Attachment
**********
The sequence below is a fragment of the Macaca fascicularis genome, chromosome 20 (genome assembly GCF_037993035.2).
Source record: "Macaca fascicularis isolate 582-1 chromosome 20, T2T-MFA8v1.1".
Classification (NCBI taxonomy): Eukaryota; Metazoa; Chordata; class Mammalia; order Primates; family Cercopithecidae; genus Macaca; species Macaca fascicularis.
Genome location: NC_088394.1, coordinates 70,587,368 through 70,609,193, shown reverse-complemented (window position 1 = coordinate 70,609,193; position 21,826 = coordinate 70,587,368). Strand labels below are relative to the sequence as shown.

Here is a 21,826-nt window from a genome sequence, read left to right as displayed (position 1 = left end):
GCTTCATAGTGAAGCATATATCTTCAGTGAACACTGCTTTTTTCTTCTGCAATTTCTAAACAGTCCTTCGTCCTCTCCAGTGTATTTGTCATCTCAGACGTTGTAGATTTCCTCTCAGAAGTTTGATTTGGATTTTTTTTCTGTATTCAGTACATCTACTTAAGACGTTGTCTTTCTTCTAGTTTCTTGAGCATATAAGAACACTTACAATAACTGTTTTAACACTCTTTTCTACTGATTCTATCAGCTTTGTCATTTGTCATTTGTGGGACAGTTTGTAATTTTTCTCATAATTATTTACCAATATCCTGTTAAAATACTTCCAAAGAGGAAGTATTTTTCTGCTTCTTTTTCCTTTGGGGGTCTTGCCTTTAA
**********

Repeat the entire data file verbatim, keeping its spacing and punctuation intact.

The sequence below is a fragment of the Macaca fascicularis genome, chromosome 20 (genome assembly GCF_037993035.2).
Source record: "Macaca fascicularis isolate 582-1 chromosome 20, T2T-MFA8v1.1".
Classification (NCBI taxonomy): Eukaryota; Metazoa; Chordata; class Mammalia; order Primates; family Cercopithecidae; genus Macaca; species Macaca fascicularis.
Genome location: NC_088394.1, coordinates 70,587,368 through 70,609,193, shown reverse-complemented (window position 1 = coordinate 70,609,193; position 21,826 = coordinate 70,587,368). Strand labels below are relative to the sequence as shown.

Here is a 21,826-nt window from a genome sequence, read left to right as displayed (position 1 = left end):
GCTTCATAGTGAAGCATATATCTTCAGTGAACACTGCTTTTTTCTTCTGCAATTTCTAAACAGTCCTTCGTCCTCTCCAGTGTATTTGTCATCTCAGACGTTGTAGATTTCCTCTCAGAAGTTTGATTTGGATTTTTTTTCTGTATTCAGTACATCTACTTAAGACGTTGTCTTTCTTCTAGTTTCTTGAGCATATAAGAACACTTACAATAACTGTTTTAACACTCTTTTCTACTGATTCTATCAGCTTTGTCATTTGTCATTTGTGGGACAGTTTGTAATTTTTCTCATAATTATTTACCAATATCCTGTTAAAATACTTCCAAAGAGGAAGTATTTTTCTGCTTCTTTTTCCTTTGGGGGTCTTGCCTTTAA